The E-ISAC Brochure describes the products and services provided to asset owners and operators and select government and cross-sector partners in North America.
The brochure is intended to provide potential E-ISAC Portal members an overview of the benefits of joining the E-ISAC Portal, what types of information to share, and how to share with the E-ISAC.
The E-ISAC Physical Security Analysis Team in coordination with the Physical Security Advisory Group has developed the attached Copper Theft Prevention White Paper using insight from industry experts, as well as open source resources. This paper aims to provide copper theft prevention best practices and lessons learned that asset owners and operators (AOOs) have implemented sucessfully in North America. Please feel free to submit any additional prevention and mitigation techniques to email@example.com for future updates.
Russia leads as countries begin migration from Windows to Linux
Russia, China, and South Korea are all migrating from Windows to Linux. Russia and China cite security concerns while South Korea cites cost reduction.
Top phishing subject lines
Personal web data removal workbook
The detonation of a nuclear weapon at high altitude or in space (~ 30 km or more above the earth’s surface) can generate an intense electromagnetic pulse (EMP) referred to as a high-altitude EMP or HEMP. HEMP can propagate to the earth and impact various land-based technological systems such as the electric power grid. Because of the extreme differences in views among experts regarding the potential impacts of HEMP on the electric power grid and the potential societal implications, the Electric Power Research Institute (EPRI) launched a three-year research project in April 2016 to investigate the potential impacts of a HEMP attack on the electric transmission system and to identify possible options for mitigating impacts. This report summarizes the research and findings of this three-year research effort.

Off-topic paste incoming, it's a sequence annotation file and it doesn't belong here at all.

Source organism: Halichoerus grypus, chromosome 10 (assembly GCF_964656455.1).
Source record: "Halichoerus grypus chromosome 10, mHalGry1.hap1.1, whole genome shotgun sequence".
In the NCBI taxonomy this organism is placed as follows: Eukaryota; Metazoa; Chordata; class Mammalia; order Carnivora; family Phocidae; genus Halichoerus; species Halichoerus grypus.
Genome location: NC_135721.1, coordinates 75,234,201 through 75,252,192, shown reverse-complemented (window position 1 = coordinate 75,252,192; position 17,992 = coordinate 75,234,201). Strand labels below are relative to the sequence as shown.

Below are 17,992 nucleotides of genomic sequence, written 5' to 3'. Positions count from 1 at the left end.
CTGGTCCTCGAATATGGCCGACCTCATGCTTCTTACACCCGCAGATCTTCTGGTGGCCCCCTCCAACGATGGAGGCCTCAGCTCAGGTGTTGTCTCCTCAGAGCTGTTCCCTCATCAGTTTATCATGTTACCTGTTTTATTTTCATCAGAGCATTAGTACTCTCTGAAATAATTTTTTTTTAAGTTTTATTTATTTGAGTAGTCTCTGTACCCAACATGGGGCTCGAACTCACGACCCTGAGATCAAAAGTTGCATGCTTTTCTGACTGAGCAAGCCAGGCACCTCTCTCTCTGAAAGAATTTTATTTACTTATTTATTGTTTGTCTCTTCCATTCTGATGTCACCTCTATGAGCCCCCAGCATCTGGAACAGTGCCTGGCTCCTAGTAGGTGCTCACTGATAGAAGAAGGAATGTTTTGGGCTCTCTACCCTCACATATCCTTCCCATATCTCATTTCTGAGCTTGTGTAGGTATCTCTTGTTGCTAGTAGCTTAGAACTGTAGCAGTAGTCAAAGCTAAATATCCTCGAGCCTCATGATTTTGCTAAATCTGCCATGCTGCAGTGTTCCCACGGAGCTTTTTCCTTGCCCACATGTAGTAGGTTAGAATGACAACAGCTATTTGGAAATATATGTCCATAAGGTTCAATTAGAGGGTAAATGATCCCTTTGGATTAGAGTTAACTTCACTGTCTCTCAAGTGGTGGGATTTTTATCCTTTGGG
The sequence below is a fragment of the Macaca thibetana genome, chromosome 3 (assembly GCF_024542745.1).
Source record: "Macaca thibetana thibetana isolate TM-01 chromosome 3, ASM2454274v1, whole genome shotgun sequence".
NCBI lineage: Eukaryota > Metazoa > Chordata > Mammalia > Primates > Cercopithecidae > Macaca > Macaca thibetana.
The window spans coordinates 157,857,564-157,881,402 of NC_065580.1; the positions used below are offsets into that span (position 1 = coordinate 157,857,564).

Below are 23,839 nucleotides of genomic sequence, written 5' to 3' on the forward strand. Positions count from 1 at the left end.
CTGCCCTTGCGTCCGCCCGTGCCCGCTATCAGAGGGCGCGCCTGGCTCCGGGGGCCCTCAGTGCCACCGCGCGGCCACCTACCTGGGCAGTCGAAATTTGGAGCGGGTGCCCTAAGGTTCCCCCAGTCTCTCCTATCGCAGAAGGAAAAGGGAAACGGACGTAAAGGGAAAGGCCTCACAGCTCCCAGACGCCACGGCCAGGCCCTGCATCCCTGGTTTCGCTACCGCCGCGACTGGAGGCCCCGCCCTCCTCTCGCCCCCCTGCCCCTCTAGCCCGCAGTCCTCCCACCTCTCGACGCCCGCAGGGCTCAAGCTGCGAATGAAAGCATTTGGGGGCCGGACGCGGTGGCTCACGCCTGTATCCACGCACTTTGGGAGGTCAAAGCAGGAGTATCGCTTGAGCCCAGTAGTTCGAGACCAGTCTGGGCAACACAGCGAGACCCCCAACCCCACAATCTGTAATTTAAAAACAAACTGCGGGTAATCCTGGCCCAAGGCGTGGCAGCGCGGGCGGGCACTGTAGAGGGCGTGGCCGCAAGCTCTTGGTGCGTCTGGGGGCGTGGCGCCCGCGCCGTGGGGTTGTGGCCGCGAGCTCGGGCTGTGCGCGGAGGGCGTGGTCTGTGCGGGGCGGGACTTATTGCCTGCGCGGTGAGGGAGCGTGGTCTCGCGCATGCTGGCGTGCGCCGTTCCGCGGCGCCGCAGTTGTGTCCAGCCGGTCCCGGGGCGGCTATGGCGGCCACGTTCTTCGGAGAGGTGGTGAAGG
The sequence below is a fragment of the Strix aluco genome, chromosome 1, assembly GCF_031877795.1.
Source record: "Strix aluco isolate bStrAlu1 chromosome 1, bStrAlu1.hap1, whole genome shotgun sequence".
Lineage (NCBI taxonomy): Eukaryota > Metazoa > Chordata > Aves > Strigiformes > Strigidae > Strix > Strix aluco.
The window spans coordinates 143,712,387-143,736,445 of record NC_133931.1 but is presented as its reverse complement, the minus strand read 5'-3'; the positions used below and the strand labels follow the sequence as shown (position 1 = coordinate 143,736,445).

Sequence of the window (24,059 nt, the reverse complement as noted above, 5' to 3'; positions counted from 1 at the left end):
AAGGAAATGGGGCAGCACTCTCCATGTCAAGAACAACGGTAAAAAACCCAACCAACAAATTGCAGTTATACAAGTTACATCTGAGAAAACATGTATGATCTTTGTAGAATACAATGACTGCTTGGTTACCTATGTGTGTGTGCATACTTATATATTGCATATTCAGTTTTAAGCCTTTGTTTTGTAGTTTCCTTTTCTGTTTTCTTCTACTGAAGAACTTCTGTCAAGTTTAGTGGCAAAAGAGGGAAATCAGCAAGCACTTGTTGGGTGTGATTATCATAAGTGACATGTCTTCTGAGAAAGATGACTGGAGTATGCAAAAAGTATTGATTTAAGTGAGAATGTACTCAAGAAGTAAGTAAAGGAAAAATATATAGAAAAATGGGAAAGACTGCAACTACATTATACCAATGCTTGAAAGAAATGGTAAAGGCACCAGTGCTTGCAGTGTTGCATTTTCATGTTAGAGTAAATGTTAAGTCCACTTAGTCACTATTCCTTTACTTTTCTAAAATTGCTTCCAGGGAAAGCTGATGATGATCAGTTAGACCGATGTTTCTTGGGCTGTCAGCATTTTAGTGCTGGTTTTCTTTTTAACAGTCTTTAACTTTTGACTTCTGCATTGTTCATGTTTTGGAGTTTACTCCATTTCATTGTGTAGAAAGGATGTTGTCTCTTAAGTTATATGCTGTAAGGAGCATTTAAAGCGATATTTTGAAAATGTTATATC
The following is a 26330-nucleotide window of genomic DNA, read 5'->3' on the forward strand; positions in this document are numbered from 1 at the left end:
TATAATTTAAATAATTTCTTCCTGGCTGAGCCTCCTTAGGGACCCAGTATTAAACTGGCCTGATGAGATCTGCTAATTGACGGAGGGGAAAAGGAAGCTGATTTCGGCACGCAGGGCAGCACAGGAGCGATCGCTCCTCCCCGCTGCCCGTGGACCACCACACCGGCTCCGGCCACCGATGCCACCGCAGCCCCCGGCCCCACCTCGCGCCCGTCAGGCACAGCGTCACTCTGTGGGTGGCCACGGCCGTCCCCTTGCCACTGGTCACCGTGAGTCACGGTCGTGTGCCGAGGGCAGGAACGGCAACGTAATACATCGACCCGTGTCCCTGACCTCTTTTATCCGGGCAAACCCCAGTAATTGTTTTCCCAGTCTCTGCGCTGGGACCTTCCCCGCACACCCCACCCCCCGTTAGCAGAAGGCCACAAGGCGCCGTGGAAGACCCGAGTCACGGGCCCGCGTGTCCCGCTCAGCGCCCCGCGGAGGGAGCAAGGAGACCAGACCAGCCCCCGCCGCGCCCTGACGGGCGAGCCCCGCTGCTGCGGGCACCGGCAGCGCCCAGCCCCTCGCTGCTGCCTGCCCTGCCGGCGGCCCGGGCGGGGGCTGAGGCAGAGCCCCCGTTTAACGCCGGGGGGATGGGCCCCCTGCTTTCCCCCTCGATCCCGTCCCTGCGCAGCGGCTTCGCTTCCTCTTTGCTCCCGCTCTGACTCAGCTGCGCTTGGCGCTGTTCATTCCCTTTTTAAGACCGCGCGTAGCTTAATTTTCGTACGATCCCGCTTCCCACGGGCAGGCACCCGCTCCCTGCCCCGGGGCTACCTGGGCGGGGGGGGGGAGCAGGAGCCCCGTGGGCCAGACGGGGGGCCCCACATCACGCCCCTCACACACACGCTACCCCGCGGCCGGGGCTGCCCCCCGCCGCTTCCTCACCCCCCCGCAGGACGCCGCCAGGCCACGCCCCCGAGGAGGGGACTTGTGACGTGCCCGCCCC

The President’s National Infrastructure Advisory Council (NIAC) recently published a draft report titled: Surviving a Catastrophic Power Outage: How to Strengthen the Capabilities of the Nation. The EISAC is working with the Electricity Subsector Coordinating Council and our members to address the report’s recommendations. Please find it attached and available online here.
The Public Service Commission of Wisconsin (PSC) released its Strategic Energy Assessment (SEA), a biennial report that assesses Wisconsin’s energy demands and the reliability of the electrical system.
“The assessment released today tells a great story of Wisconsin’s energy portfolio and its relationship with customers across the state,” PSC Chairman Lon Roberts said. “The commission’s dedication to providing safe, affordable, and reliable energy to all customer classes is detailed throughout this year’s Strategic Energy Assessment.”
The report – which includes data from Wisconsin utilities, power cooperatives, municipal electric companies, and other electricity and transmission providers – found that the typical Wisconsin family pays similar to what other Midwest states pay for energy.
The report also looks at Wisconsin’s clean energy portfolio. Wisconsin utilities have met their 10 percent renewable portfolio goals and many are looking to expand efforts to cut emissions.
“There will always be room for improvement and efficiencies,” Roberts said. “However, I believe the SEA outlines and describes the significant progress we and our stakeholders have made in addressing the challenges facing Wisconsin and a clear path ahead to continue progress in achieving our goal of safe, reliable, and affordable energy for all customer classes.”
The Department of Homeland Security (DHS)/National Protection and Programs Directorate (NPPD)/Office of Cyber and Infrastructure Analysis (OCIA) assesses that unmanned aircraft systems (UASs) provide malicious actors an additional method of gaining undetected proximity to networks and equipment within critical infrastructure sectors. Malicious actors could use this increased proximity to exploit unsecured wireless systems and exfiltrate information. Malicious actors could also exploit vulnerabilities within UASs and UAS supply chains to compromise UASs belonging to critical infrastructure operators and disrupt or interfere with legitimate UAS operations.